Bentley’s Mulsanne flagship isn’t your average luxury sedan – far from it. It harkens back to a time when a car was a hand-built work of art designed for the world’s most discerning and wealthiest motorists.
The Mulsanne was recently given a series of updates for the 2017 model year. Visually speaking, they include new sheet metal from tip of the front bumper to the base of the A-pillar, a wider grille with vertical slats that pay a discreet homage to historic Bentley models, jewel-like headlights, and revised tail lamps with B-shaped inserts. The B stands for Bentley, of course.
There’s more than meets the eye, however. Bentley’s team of engineers and designers focused on making the Mulsanne more refined and more cosseting. However, they realized that they had made the cabin so quiet that road noise was markedly more pronounced than before. As a result, the company designed tires that incorporate a special foam-filled layer that reduces road noise by 50 percent. Active motor mounts keep all drivetrain-related noises from entering the cabin.
Another notable addition for 2017 is a third variant called Mulsanne extended-wheelbase (EWB) that’s limited to just 300 examples worldwide. Buyers who don’t need the extra space can order the standard Mulsanne, while the Mulsanne Speed is for drivers in a hurry.
To understand the Mulsanne, it’s best to start by looking under the hood. Bentley has resisted the urge to fit its flagship with the 6.0-liter W12 engine that’s found between the fenders of the Bentayga. That’s not a bad thing, because the Mulsanne carries on with Bentley’s historic 6.75-liter V8 engine. Colloquially called six-and-three-quarters, it traces its roots back to 1959, though it’s evidently been updated time and again over the past six decades.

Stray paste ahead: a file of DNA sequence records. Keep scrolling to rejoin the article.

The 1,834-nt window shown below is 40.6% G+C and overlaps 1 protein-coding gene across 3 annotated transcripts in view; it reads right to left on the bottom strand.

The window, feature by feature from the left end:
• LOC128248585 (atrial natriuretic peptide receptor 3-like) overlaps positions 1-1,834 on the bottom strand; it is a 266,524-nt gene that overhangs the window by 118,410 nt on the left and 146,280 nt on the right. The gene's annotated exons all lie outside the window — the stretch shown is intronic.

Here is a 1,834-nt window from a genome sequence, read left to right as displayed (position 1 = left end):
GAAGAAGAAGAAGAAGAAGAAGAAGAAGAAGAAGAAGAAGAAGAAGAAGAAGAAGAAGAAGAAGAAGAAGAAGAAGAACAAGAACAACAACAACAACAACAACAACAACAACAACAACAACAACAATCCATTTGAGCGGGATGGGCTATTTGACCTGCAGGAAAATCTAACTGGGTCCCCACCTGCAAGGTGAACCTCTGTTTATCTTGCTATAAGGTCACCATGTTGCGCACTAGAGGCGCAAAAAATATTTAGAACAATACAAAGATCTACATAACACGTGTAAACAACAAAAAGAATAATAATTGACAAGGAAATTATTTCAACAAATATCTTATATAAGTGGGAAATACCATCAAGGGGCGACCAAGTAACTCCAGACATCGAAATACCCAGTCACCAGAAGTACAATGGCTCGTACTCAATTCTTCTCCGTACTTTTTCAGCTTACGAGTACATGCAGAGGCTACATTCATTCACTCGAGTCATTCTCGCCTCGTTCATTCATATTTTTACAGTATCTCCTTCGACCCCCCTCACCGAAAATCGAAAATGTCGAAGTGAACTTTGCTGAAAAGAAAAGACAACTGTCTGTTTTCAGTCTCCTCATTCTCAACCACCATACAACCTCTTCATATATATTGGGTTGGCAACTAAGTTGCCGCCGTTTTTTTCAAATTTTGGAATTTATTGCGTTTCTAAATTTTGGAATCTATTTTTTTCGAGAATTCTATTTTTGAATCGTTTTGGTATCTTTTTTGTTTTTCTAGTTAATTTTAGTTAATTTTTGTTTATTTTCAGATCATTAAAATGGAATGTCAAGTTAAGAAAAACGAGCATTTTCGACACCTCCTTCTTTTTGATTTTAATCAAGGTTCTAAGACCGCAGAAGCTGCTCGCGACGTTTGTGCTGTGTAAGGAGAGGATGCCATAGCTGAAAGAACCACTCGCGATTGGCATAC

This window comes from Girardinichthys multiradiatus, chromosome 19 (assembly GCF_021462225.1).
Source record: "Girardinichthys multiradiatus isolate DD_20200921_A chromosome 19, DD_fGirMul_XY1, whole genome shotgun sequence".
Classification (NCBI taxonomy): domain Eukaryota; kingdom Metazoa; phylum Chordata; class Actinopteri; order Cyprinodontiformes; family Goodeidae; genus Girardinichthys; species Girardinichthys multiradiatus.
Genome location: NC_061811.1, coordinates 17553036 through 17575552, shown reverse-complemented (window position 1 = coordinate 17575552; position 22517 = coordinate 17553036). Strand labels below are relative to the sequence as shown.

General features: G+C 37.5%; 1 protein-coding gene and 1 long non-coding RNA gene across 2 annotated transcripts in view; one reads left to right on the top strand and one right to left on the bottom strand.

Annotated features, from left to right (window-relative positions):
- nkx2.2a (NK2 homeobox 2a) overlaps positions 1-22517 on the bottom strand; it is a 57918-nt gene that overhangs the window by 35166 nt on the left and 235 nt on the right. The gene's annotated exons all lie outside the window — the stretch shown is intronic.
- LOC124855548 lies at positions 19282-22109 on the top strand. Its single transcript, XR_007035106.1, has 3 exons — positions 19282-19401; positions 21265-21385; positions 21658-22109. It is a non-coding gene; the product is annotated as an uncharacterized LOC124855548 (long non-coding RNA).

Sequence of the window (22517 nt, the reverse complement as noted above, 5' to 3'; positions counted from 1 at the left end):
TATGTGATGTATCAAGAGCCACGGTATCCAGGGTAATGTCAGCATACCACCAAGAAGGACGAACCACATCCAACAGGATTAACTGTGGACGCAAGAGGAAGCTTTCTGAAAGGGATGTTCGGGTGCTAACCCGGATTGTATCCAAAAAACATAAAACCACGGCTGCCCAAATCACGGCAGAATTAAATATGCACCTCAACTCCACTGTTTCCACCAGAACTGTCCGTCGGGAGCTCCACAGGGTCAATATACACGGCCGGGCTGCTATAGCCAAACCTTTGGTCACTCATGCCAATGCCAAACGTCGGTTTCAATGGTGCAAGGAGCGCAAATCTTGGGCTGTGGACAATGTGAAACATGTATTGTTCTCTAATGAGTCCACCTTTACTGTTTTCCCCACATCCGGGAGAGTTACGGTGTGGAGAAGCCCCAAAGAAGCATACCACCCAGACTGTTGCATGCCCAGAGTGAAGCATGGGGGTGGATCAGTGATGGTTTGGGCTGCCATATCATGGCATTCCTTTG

The Mulsanne Speed tested here is the performance-focused variant of the lineup. Fitted with a pair of turbochargers, the Speed’s eight-cylinder provides 530 horsepower at 4,000 rpm and 811 pound-feet of torque at just 1,750 rpm. 530 horses is an impressive figure on its own, but 811 pound-feet is downright insane. The output is channeled to the rear wheels via an eight-speed automatic transmission that shifts as smooth as silk. It’s hard to tell what gear you’re in without looking at the display in the instrument cluster – that’s how imperceptibly the ‘box fires off shifts.
Even the Speed isn’t a loud, brash, hey-look-at-me! sedan. It’s polite in its demeanor; the engine emits just enough noise out of the rifled exhaust tips to remind you that eight cylinders are pumping tirelessly under the hood, but it’s not the kind of car you can hear coming from a hundred yards away. Power is always delivered smoothly, quietly, and effortlessly.
The prodigious amount of grunt makes the Mulsanne Speed lively to drive. It sprints from zero to 60 mph in 4.8 seconds, which is mind-boggling considering it weighs nearly 6,000 pounds, and it goes on to a top speed of 190 mph. A cylinder de-activation system keeps fuel economy in check by turning the eight-cylinder into a frugal four-banger under partial load.
As is often the case, specifications only tell part of the story. The Mulsanne Speed lives up to its name on back roads, where it’s fast through corners, sharp to drive, and sure-footed. All-wheel drive isn’t available but the rear axle never feels overwhelmed with the V8’s power, even when the pace picks up. Body lean is perceptible, though a stiffer air suspension makes it a lot less noticeable in the Speed than in the standard Mulsanne – especially when sport mode is engaged.
You need to ask the navigation system to direct you to the nearest stretch of unrestricted Autobahn to fully experience the Mulsanne. Hitting 100 mph is child’s play, and from behind the wheel it feels like you’re only doing 60 mph. Stay on the throttle and watch as the speedometer needle rotates around the dial like a single-handed clock that’s set to fast-forward. At 170 mph, the Mulsanne remains calm and composed. The air suspension is as soft as ever; if the Mulsanne could talk it’d ask “what’s the big deal here?” You can have a conversation with the person sitting next to you without raising your voice, a reminder of the effort that went into making this sedan as quiet as a bank vault.